The year was 2021. I'd been bouncing around the US and Mexico for gigs when I got a call from one of my old NYC DJ colleagues. He'd moved down to Dallas during the pandemic and had started a residency at Catbird, a high-end lounge within the Thompson Hotel. They were looking for a second weekend resident and he asked if I'd be down.
While Texas hadn't been on my roadmap, the gig (and a warm winter) felt like the right move. So I spent the next 6 months in Dallas crafting a sultry sound at a fashionable lounge frequented by Texas celebs.
Catbird is one of the most lavish venues I've ever stepped foot it (see photos below). Every square inch of it is thoughtfully designed, with a decadent food & bev menu to match. The clientele was just as fashionable, which made it a hot spot for local celebs.
In that six month period, we hosted Leon Bridges, Jamie Foxx, the Dallas Stars, some of the Dallas Mavs, Kirk Franklin, US gymnast Nastia Liukin, Paul Cauthen, & a few others I'm sure that I'm forgetting.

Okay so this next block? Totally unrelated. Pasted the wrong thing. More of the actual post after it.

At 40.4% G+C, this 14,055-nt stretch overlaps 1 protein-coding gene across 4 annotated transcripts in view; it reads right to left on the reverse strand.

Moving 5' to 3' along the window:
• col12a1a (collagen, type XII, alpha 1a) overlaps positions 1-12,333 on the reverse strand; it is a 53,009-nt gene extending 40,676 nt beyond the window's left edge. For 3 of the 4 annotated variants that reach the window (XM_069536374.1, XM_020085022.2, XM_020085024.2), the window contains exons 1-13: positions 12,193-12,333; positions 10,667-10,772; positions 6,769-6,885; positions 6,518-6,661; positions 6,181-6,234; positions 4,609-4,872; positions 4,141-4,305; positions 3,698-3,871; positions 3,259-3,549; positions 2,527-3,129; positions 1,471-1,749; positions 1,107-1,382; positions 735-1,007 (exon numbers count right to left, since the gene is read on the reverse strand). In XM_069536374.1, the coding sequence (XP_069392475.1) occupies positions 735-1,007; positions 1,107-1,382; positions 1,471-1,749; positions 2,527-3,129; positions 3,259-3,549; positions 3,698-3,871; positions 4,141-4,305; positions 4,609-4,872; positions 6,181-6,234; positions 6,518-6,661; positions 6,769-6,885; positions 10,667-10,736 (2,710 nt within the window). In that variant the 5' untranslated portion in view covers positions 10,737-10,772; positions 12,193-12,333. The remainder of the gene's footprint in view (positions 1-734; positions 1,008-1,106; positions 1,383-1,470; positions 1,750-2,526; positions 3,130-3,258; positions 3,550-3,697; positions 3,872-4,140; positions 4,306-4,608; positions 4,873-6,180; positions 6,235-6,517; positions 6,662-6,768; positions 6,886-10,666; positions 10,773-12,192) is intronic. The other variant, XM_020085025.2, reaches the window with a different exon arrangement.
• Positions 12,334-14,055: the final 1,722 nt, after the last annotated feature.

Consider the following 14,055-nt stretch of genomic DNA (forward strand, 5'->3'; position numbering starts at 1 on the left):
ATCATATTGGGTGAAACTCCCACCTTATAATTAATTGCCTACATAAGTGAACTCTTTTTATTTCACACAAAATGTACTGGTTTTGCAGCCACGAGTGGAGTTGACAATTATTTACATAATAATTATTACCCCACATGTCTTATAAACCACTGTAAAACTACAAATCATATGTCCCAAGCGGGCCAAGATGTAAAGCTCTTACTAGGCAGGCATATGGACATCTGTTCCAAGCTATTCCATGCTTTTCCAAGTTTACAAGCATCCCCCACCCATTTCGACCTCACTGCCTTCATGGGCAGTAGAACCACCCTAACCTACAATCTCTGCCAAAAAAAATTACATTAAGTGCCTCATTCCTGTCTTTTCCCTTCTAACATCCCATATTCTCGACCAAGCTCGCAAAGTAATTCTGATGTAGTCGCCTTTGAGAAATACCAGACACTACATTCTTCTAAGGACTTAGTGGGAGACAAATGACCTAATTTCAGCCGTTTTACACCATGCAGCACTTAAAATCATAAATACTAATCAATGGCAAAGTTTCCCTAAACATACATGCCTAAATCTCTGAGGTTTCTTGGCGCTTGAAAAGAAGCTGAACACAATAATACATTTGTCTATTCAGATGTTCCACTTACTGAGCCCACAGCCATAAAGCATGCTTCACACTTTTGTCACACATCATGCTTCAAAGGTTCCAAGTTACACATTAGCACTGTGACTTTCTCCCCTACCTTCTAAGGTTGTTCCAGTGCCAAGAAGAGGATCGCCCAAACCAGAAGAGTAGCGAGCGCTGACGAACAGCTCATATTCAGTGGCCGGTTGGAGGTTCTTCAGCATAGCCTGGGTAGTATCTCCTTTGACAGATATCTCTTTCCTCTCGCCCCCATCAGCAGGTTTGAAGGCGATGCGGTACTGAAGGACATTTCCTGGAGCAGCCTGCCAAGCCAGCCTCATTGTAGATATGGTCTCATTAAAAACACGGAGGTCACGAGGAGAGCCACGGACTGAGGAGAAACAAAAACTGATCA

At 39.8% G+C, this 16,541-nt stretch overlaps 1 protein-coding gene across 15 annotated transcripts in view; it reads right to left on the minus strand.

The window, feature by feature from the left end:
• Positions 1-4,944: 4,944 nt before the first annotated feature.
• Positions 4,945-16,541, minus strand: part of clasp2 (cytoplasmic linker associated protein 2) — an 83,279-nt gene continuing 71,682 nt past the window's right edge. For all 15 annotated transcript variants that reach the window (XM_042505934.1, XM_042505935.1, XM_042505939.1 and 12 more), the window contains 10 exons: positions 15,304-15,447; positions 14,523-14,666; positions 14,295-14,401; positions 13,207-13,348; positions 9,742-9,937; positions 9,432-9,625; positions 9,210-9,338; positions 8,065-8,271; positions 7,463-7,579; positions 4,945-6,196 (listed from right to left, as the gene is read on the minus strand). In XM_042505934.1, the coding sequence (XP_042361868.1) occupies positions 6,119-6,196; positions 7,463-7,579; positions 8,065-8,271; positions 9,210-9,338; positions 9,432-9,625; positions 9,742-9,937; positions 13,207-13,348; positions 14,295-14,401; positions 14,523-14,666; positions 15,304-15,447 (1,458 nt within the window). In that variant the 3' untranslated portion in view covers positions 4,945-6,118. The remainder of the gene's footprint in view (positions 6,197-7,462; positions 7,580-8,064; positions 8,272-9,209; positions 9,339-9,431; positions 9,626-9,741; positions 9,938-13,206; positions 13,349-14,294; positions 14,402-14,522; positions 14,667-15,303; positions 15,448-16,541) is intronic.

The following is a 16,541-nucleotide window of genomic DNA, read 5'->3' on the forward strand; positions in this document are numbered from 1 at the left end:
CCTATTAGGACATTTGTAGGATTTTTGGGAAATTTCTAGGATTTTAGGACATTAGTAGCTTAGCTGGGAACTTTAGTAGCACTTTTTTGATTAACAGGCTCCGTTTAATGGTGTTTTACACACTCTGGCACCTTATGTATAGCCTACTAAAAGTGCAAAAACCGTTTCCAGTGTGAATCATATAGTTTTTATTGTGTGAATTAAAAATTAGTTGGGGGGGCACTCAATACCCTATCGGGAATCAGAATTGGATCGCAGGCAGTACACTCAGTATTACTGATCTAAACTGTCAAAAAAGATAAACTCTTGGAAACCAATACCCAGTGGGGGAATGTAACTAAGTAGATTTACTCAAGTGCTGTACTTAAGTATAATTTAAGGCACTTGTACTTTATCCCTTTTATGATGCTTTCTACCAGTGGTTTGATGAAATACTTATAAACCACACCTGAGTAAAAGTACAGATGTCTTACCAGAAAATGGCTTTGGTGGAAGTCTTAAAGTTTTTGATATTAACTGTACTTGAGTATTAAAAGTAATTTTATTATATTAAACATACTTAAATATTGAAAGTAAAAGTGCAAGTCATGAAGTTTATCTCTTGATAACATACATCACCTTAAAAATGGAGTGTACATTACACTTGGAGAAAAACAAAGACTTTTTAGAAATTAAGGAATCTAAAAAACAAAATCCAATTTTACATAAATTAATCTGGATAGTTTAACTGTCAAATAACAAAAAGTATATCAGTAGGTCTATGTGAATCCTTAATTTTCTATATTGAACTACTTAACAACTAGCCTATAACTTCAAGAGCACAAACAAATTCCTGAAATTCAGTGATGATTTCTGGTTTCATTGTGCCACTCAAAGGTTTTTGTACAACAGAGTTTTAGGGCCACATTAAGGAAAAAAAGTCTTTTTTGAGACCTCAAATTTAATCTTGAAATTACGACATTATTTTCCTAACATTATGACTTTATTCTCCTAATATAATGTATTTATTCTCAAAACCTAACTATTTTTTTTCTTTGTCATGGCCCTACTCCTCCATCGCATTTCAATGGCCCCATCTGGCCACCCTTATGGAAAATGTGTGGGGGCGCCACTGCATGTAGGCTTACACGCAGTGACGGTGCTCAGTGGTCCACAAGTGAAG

The management wanted the music to further the energy of their interior design, and cater to their clientele that was mostly 30+ – a rarity in nightlife.
Keeping all the above in mind, my buddy and I crafted a setlist that I call R&D – rhythm & disco.
To start each night, we kept it sexy (and a bit funky) as people wrapped up dinner, playing a lot of the original R&B tracks that hip-hop was sampled from, along with some 00’s R&B, Anderson Paak/Channel Tres, and afrobeat. As the night progressed, we'd ramp up to disco, dance pop, & throwback club hits.
And it struck a chord.
Every week, at least one person would come up and thank me. They said it was the only place in the city they felt seen musically. Everyone else in the city was spinning a hard club format. We were the only ones spinning afrobeat, R&B, & disco. We were the only ones catering to 30+, and to people that just wanted something different. Because of this (and the friendliest, most amazing staff), we built a regular clientele that would literally come almost every week.
Moral of the story? Be different. Build a format specifically for the audience you want, and they'll come. It won't happen overnight, but if you stay consistent, it's the best strategy a bar can have.
I recorded a few sets during this time period so you can get a taste of what we did. Every night was different depending on the crowd, but with the same core elements.